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Am Fam Physician. 2018;98(11):online

Author disclosure: No relevant financial affiliations.

BenefitsHarms
No deaths were prevented1 in 39 patients experienced a heart attack during or immediately after the procedure
1 in 62 patients avoided a new heart attack in the next year
1 in 9 patients experienced less chest pain1 in 33 patients experienced a major bleeding episode during the procedure
1 in 15 patients avoided rehospitalization

Details for This Review

Study Population: Patients with unstable angina or acute non–ST-segment elevation myocardial infarction (NSTEMI)

Efficacy End Points: Death, myocardial infarction, angina symptoms, and rehospitalization at six- to 12-month follow-up

Harm End Points: Bleeding, periprocedural myocardial infarction, death

Narrative: Reperfusion therapy for acute ST-segment elevation myocardial infarction (STEMI) has been shown to be beneficial. However, there is controversy regarding the management of unstable angina and NSTEMI. Fowler and Conti coined the term unstable angina in 1971 for patients who did not meet the criteria for acute myocardial infarction or stable angina.1,2 The term may be outdated now with the increased sensitivity of cardiac troponins. Patients with unstable angina or patients in the “gray zone” of symptomatic ischemia can now be diagnosed as having NSTEMI.3 This Cochrane review4 updates the 2010 review5 of early invasive management for acute coronary syndrome that identifed five trials. That systematic review found a statistically significant reduction in myocardial infarction (2%) with the invasive strategy and concluded that an early invasive strategy was superior to a noninvasive strategy.5

In this updated Cochrane review,4 the authors added three new trials with a total of 1,099 participants to the meta-analysis. Therefore, the updated Cochrane review represents eight randomized controlled trials with a total of 8,915 participants randomized to an invasive strategy, whereby all patients undergo coronary angiography and revascularization (as necessary), or a conservative strategy in which medical therapy is used initially and patients are selected for cardiac catheterization only if there is evidence of persistent myocardial ischemia. Patients included in the studies were at least 18 years of age, had an episode of chest pain at rest, and had at least one of the following criteria: (1) electrocardiography changes including new ST depression, transient ST elevation (less than 20 minutes), or ischemic T wave inversions in at least two contiguous leads; (2) elevated cardiac markers; or (3) known coronary artery disease. Patients were excluded if they had persistent ST elevation, secondary causes of acute myocardial ischemia or cardiac biomarker elevations, severe cardiogenic shock or congestive heart failure, arrhythmias that required catheterization, refractory symptoms, coronary revascularization within the past 30 days, or intolerance to anticoagulation or antiplatelet therapy.

This new Cochrane review concludes that an early invasive strategy does not provide a mortality benefit (relative risk [RR] = 0.87; 95% confidence interval [CI], 0.64 to 1.18).4 However, invasive strategy reduced the rate of refractory chest pain (absolute risk reduction [ARR] = 11%; RR = 0.64; 95% CI, 0.52 to 0.79) and the risk of nonfatal myocardial infarction within a year (ARR = 1.5%; RR = 0.79; 95% CI, 0.63 to 1.00) compared with patients who were managed conservatively. The rate of rehospitalization was also reduced with an early invasive strategy (ARR = 6.7%; RR = 0.77; 95% CI, 0.63 to 0.94).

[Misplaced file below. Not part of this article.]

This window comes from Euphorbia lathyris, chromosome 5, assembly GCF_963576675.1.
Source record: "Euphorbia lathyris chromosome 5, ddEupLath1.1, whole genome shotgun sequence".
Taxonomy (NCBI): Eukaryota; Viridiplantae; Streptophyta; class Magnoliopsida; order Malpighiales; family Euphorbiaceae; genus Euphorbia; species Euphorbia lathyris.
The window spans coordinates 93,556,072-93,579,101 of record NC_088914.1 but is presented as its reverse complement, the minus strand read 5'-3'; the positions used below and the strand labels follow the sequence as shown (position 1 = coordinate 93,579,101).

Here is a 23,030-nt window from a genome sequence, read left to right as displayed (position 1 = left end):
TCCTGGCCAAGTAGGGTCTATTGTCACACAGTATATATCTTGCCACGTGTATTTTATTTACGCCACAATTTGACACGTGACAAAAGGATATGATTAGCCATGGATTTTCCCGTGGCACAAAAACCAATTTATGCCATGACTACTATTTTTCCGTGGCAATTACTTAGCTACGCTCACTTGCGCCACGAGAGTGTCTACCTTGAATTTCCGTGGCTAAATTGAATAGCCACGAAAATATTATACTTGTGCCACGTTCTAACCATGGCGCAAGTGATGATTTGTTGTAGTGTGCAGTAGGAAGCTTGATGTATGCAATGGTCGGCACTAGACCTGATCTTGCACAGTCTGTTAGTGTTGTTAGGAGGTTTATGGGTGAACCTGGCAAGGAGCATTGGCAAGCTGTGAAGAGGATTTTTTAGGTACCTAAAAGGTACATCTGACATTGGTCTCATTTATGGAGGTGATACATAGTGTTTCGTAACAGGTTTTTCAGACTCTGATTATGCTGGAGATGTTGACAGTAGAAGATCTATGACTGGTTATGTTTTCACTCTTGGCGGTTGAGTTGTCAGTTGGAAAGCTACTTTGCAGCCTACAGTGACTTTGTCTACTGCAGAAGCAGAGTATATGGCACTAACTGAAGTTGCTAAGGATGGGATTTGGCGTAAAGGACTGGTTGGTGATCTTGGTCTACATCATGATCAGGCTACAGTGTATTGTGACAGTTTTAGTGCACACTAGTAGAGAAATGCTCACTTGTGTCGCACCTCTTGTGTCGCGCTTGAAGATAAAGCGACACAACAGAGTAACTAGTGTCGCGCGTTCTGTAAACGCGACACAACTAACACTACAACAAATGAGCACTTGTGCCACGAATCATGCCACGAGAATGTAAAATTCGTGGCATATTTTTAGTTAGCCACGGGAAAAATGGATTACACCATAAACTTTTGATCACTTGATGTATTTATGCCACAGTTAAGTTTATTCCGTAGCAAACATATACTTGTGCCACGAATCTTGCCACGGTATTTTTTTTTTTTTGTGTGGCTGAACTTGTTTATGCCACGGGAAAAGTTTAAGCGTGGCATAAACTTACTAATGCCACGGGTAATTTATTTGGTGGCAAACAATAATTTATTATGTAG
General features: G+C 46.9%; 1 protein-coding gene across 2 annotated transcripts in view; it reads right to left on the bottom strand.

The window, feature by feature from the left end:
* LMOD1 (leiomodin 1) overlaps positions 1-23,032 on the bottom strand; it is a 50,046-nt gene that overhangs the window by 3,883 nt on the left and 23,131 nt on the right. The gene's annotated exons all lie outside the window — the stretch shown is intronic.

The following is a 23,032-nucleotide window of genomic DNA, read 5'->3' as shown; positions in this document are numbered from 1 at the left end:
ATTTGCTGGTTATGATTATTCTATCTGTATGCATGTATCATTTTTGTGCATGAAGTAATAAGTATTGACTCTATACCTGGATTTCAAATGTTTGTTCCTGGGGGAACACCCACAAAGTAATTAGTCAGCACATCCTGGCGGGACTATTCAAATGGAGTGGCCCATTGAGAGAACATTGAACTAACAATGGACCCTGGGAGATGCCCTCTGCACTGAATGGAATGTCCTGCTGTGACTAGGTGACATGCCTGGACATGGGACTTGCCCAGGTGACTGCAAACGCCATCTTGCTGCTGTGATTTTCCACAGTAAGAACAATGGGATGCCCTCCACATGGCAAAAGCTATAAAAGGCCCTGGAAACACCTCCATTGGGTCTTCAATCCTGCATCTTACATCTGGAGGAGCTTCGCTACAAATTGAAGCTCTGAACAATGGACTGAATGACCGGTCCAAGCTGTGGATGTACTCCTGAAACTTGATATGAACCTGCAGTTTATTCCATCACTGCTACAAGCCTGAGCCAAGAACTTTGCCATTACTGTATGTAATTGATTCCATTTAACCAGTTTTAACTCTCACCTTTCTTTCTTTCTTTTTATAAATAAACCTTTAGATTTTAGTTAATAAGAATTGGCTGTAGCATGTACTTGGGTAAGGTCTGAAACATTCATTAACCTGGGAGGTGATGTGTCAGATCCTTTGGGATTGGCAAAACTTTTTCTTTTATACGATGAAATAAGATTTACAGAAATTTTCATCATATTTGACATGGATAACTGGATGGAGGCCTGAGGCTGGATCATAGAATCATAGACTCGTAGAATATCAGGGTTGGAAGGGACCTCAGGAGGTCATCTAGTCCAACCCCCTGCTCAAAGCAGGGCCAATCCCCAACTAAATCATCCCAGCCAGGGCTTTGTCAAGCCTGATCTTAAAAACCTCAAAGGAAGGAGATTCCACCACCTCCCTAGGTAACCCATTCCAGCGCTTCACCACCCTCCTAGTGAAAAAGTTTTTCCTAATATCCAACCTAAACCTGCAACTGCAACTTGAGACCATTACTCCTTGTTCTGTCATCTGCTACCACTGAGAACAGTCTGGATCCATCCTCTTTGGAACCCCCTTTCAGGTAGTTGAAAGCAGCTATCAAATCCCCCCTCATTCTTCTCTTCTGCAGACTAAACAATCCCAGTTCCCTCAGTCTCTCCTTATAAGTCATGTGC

More complications were noted in the invasive group. There was an increase in periprocedural myocardial infarction (absolute risk increase [ARI] = 2.5%; RR = 1.87; 95% CI, 1.47 to 2.37) in the invasive management group as well as an increase in the risk of major bleeding events (ARI = 3%; RR = 1.73; 95% CI, 1.3 to 2.31). Increased risks of periprocedural heart attack and major bleeding caused by the procedure appear to offset any benefits in preventing future heart attacks. However, patients might benefit from the procedure simply from reducing chest pain or preventing rehospitalization.

Caveats: A limitation of the presented data is that when conservative therapy (ongoing pain or ischemia) was ineffective, patients underwent invasive angiography and stenting as necessary. This makes it difficult to assess whether invasive therapy is beneficial over conservative therapy alone. In addition, it introduces bias in the rates of rehospitalization. Patients who switch from conservative treatment to an invasive strategy are more likely to be rehospitalized.

The authors of the systematic review deemed the trials to have a high risk of performance-blinding bias. All studies were deemed to have low risk of attrition bias.

The updated Cochrane review4 added two trials on patients with an increased risk of mortality (the Italian Elderly ACS6,7 and LIPSIA-NSTEMI8 trials), which were not included in the 2010 Cochrane review5. The participants in the Italian Elderly ACS trial were all at least 75 years of age, which has been associated with increased rates of adverse effects.6,7 The LIPSIA-NSTEMI trial included participants who already had elevated troponin levels, and routine use of glycoprotein IIb/IIIa inhibitors may have contributed to increased adverse events with the invasive strategy.8 Inclusion of these high-risk populations may have caused the overall outcomes to be less favorable in both groups.

Copyright ©2022 MD Aware, LLC (theNNT.com). Used with permission.

This series is coordinated by Christopher W. Bunt, MD, AFP assistant medical editor, and the NNT Group.

A collection of Medicine by the Numbers published in AFP is available at https:// www.aafp.org/afp/mbtn.

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